I went on retreat again this past weekend, taking four days away from the excitement that is suburbia (Did I hear there's a sale at T.J. Maxx??!!) to hide in the woods. Well, in a cabin – with amenities – in the woods. I've had just about all I can take from life. When you find yourself thinking that it's time to get away. Either that or do something that gets you in the newspaper. And I've had just about all the exposure I need, thanks.
On the way out there I couldn't find the volume on the GPS unit, so every time "she" gave me a direction "she" screamed it, I jumped out of my skin, swerved into the oncoming lane, and saw my life flash before my eyes (I got a doll for my sixth birthday, and the candles were blue).
But I do love that GPS unit! "She" repeats everything at least three times. For people with adult ADD this is a godsend:
Oh, look, a cow!
God, I have to pee!
Guess I'll turn left here.
You can choose the voice of your GPS. Did you know that? Personally, I like the British accent, but I was outvoted, probably because nobody could hear a damn thing she said for all the rest of us imitating her (why is it so fun speaking in a fake British accent?), talking over her next direction. For a while, over our last vacation, Paul had it set on THE SEDUCTRESS (and I'm not even kidding), until I began to grow suspicious of the two of them, when I heard her say, "Unbutton your shirt at the next intersection…" So now it's back to generic American woman of indeterminate heritage, though I do wish there was a hillbilly voice, just fer kicks. There'd be lotsa hootin' and a hollerin'! Woooo, whatchoo talkin' 'bout!
Red neck much?
Anyway, what did I do for four days? I read, I wrote and I watched a few movies on my laptop (Which has such sucky sound capability I had to hold it practically in my face and turn on the subtitles to understand what was going on. That was fun! Computers are warm.). I also spent time hanging off the bed, staring at berber carpeting, counting the number of loops in a square inch, then losing interest before I pretended I had the math skills to do anything with that information, and went to eat pudding (rice!).
Girl likes her puddin'.
Since my knee is crap, and I have the osteoarthritic joints of a 60-year old, I couldn't do a whole lot of hobbling around. I made it to the chapel and back (it's a nice space to write), but that's about it. Plus, the weather was rainy a couple days. At least I think it was. I didn't always get around to opening the drapes. And yes, I'm on my meds at prescribed dosages, but doctors can be so damned stingy sometimes.
I did get out of the cabin the first full day, because I forgot to bring coffee. And without coffee I'd have stabbed myself with the impressive serrated knife I found in the silverware drawer. But because I'm considerate and don't want anyone to have to hose the place down after my rampage (HEADLINE: Woman Goes Medieval On Own Ass From Lack of Caffeine), I went to the grocery store, instead. The quaint, tiny grocery store in the quaint, tiny nearby town. The grocery store in which they play the local religious radio station.
FACT CHECK: Is that even legal?
Wandering around the countryside, no known sense of direction but backed up by my beloved GPS, I happened on a quaint little cemetery. And we all know how I love dead people. For one reason, they know when to shut up. They also never argue back, don't hog the remote and don't blame loud noises and bad smells on the dogs.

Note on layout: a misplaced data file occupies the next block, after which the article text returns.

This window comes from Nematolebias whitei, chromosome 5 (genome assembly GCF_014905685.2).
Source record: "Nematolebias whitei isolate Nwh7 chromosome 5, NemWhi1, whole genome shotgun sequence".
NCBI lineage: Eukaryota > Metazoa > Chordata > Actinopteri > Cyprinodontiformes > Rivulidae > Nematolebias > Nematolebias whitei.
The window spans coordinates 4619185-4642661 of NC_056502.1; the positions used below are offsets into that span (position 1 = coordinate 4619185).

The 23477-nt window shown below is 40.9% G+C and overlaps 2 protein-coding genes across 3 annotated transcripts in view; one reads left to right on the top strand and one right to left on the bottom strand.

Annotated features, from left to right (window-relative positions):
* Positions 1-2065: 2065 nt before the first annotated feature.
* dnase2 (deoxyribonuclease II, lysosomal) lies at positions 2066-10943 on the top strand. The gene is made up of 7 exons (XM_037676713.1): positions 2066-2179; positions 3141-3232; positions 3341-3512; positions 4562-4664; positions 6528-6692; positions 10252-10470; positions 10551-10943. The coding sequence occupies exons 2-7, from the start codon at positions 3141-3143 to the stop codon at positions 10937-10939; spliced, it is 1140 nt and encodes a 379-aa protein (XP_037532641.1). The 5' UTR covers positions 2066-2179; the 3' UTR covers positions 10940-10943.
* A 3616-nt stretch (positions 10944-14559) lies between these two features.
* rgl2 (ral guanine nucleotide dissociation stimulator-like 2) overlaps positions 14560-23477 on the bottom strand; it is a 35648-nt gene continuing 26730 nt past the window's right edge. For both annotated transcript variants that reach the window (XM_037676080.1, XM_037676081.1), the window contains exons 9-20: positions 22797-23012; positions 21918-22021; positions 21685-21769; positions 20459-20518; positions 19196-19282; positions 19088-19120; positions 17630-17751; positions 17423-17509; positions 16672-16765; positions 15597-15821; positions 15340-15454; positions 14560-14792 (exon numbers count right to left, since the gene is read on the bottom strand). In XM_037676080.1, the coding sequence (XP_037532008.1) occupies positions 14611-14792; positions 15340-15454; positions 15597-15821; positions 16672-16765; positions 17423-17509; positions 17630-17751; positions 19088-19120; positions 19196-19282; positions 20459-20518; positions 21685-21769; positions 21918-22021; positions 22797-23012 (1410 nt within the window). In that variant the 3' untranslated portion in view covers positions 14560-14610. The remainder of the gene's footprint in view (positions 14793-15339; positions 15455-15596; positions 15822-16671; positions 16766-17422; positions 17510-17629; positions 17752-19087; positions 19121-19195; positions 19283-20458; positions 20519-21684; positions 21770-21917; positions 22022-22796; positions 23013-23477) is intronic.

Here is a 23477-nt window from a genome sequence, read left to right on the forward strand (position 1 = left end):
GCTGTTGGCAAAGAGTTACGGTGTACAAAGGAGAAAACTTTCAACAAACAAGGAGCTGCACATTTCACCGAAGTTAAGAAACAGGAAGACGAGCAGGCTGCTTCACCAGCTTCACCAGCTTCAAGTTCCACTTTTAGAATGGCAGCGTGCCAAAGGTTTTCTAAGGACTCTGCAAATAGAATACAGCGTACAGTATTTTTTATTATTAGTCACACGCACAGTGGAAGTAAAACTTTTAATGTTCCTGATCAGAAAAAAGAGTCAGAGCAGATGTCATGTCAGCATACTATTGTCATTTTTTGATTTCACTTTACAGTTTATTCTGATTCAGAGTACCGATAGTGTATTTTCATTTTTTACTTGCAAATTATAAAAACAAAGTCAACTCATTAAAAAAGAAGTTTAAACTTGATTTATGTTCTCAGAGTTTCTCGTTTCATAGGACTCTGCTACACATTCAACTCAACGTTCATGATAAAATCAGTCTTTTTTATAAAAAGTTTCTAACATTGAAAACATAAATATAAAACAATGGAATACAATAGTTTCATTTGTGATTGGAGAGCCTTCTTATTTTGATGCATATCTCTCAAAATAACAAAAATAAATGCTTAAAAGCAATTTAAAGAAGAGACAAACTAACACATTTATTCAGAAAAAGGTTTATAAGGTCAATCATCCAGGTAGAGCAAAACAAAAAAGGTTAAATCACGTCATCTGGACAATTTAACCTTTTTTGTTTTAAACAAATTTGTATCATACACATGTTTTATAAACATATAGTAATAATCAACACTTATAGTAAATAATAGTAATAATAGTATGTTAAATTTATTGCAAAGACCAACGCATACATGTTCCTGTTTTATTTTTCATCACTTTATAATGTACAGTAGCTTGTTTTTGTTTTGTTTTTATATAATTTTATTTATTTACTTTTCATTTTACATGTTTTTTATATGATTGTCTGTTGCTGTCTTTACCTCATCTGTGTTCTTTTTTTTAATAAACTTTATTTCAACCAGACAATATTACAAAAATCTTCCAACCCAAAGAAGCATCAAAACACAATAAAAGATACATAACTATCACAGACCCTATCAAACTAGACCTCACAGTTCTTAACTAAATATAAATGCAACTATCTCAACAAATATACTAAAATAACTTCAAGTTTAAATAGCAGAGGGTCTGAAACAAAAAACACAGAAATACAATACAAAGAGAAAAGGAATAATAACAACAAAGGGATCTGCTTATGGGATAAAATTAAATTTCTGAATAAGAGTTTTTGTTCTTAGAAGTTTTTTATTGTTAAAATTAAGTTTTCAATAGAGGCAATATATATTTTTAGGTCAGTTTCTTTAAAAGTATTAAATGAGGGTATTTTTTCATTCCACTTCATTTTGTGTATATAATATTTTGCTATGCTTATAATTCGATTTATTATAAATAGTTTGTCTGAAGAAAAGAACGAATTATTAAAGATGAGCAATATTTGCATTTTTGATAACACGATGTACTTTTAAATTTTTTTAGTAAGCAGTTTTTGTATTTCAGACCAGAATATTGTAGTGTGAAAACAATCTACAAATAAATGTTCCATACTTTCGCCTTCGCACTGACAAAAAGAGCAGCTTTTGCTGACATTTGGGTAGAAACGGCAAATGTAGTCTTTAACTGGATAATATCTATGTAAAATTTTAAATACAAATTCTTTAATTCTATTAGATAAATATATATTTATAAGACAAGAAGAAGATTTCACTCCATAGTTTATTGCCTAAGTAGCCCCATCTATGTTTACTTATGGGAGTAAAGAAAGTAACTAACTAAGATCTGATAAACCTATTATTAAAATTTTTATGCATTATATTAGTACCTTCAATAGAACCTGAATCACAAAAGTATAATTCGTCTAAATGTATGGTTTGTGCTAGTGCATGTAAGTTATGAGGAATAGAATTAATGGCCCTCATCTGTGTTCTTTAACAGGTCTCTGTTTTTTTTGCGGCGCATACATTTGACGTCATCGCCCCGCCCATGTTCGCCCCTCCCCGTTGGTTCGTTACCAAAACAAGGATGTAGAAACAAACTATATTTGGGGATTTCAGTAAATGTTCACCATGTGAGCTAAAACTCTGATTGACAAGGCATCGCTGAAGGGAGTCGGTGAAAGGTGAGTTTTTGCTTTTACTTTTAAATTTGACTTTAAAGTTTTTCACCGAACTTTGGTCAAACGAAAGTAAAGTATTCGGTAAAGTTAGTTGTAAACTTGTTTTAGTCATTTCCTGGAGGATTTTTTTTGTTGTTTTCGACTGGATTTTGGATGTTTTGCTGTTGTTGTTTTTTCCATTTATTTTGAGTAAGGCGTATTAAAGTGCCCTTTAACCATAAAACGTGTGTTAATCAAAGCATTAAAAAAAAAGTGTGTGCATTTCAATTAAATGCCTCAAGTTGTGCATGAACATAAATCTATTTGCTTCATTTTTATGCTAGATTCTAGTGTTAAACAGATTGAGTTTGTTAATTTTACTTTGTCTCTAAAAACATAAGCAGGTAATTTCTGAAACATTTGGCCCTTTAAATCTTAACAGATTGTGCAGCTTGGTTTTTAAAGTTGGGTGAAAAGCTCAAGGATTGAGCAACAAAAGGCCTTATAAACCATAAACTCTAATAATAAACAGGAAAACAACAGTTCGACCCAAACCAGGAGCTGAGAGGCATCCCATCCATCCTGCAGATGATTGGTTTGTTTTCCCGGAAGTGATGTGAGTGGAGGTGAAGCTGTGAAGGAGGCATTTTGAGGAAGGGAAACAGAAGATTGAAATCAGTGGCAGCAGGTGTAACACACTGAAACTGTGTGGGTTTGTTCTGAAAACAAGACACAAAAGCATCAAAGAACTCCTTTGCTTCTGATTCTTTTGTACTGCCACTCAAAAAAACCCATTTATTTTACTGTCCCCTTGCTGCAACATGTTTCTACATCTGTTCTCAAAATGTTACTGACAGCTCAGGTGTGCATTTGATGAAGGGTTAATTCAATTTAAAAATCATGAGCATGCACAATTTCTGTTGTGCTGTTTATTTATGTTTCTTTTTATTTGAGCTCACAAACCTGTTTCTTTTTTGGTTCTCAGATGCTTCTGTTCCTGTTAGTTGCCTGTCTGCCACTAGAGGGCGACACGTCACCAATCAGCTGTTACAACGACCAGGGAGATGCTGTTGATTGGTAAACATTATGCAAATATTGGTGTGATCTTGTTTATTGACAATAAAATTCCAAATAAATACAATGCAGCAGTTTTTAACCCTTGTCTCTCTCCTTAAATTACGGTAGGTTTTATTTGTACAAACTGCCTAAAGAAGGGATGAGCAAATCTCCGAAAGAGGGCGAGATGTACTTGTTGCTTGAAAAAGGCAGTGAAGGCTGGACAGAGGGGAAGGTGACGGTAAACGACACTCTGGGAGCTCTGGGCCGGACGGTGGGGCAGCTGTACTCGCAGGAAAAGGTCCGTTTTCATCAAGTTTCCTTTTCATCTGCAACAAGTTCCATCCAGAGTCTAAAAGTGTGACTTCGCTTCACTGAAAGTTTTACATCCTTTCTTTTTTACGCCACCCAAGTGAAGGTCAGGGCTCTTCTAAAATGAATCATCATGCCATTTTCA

Since I didn't have my real camera, because it's dead and should be buried in a quaint little cemetery all its own, I had to use the camera built into my iPhone. It takes crappy pictures, but it gets me by:
I also have no idea why that first photo's big, and the others are small. I sure is technical. But the first one's obviously the detail of an absolutely beautiful angel statue, the second says "Our Father and Mother," and the last "Elisabeth," plus a bunch of other stuff. I just liked her name and the composition, which would have been better with a real camera.
The graveyard was surrounded on three sides by cornfields (which, in the absence of civilization, act as great "rest areas")(I'm just sayin'), and I just happened to see it because it was on a hill and popped briefly into view. I was looking in the right direction at the right time. Serendipity. It was a cool little place. I highly recommend visiting.
N.B: by this point in the trip I'd somehow managed to turn off the voice of my GPS. I have no idea on earth how I did that. Luckily, I happened on the right road back to the hermitage and the route home isn't difficult at all. Plus, I had those purty pictures of the road maps and stuff, when there were no billboards to distract me.
Did I have a good retreat? Meh. I've had better. I went there depressed, aside from romping around with dead people stayed depressed (Dear Dr. Freud…), and came home to go straight to bed, hugging my Eeyore until Paul came home with Chinese food and lured me out by way of Mongolian Beef.
Eh, such is life. Bipolar depression sucks, and makes those around you nearly as miserable as you are. Which would be the only good part, since I value the importance of sharing. After all, I watched an awful lot of "Barney and Friends" when the kids were small. Some of it was bound to get absorbed.
So, I got away, got some ME time, enjoyed pudding (rice!), popcorn and Diet Pepsi (the three Ps of any healthy diet), read a couple books and saw a movie or three. And came home to Chinese food. And was able to share it all with you. And I use "and" a lot. Which is very frowned-upon by real writers. And I don't care.